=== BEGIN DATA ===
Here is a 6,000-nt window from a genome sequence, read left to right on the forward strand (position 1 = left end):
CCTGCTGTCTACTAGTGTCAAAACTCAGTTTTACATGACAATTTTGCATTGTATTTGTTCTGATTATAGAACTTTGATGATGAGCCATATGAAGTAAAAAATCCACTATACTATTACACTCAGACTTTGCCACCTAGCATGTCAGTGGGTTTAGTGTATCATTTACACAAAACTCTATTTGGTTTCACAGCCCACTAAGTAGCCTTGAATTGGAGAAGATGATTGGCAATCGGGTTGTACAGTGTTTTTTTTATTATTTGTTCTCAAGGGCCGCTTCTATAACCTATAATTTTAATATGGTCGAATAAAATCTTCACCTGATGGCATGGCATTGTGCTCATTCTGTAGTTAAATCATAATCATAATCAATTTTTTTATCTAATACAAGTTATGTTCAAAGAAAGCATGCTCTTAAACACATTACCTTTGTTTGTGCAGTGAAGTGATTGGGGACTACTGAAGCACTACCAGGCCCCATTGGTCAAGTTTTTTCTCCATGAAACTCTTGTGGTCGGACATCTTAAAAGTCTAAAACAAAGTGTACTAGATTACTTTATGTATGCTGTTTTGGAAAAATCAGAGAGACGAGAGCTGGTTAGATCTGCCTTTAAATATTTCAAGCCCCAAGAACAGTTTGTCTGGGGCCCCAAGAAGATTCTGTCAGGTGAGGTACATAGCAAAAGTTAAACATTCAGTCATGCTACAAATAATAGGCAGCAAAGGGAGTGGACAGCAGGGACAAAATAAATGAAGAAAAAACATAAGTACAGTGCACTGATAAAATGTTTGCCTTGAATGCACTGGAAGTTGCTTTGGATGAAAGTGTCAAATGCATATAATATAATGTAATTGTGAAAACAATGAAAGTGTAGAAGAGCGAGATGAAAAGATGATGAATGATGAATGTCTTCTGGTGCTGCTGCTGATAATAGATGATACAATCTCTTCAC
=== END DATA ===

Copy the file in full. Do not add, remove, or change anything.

Here is a 6,000-nt window from a genome sequence, read left to right on the forward strand (position 1 = left end):
CCTGCTGTCTACTAGTGTCAAAACTCAGTTTTACATGACAATTTTGCATTGTATTTGTTCTGATTATAGAACTTTGATGATGAGCCATATGAAGTAAAAAATCCACTATACTATTACACTCAGACTTTGCCACCTAGCATGTCAGTGGGTTTAGTGTATCATTTACACAAAACTCTATTTGGTTTCACAGCCCACTAAGTAGCCTTGAATTGGAGAAGATGATTGGCAATCGGGTTGTACAGTGTTTTTTTTATTATTTGTTCTCAAGGGCCGCTTCTATAACCTATAATTTTAATATGGTCGAATAAAATCTTCACCTGATGGCATGGCATTGTGCTCATTCTGTAGTTAAATCATAATCATAATCAATTTTTTTATCTAATACAAGTTATGTTCAAAGAAAGCATGCTCTTAAACACATTACCTTTGTTTGTGCAGTGAAGTGATTGGGGACTACTGAAGCACTACCAGGCCCCATTGGTCAAGTTTTTTCTCCATGAAACTCTTGTGGTCGGACATCTTAAAAGTCTAAAACAAAGTGTACTAGATTACTTTATGTATGCTGTTTTGGAAAAATCAGAGAGACGAGAGCTGGTTAGATCTGCCTTTAAATATTTCAAGCCCCAAGAACAGTTTGTCTGGGGCCCCAAGAAGATTCTGTCAGGTGAGGTACATAGCAAAAGTTAAACATTCAGTCATGCTACAAATAATAGGCAGCAAAGGGAGTGGACAGCAGGGACAAAATAAATGAAGAAAAAACATAAGTACAGTGCACTGATAAAATGTTTGCCTTGAATGCACTGGAAGTTGCTTTGGATGAAAGTGTCAAATGCATATAATATAATGTAATTGTGAAAACAATGAAAGTGTAGAAGAGCGAGATGAAAAGATGATGAATGATGAATGTCTTCTGGTGCTGCTGCTGATAATAGATGATACAATCTCTTCAC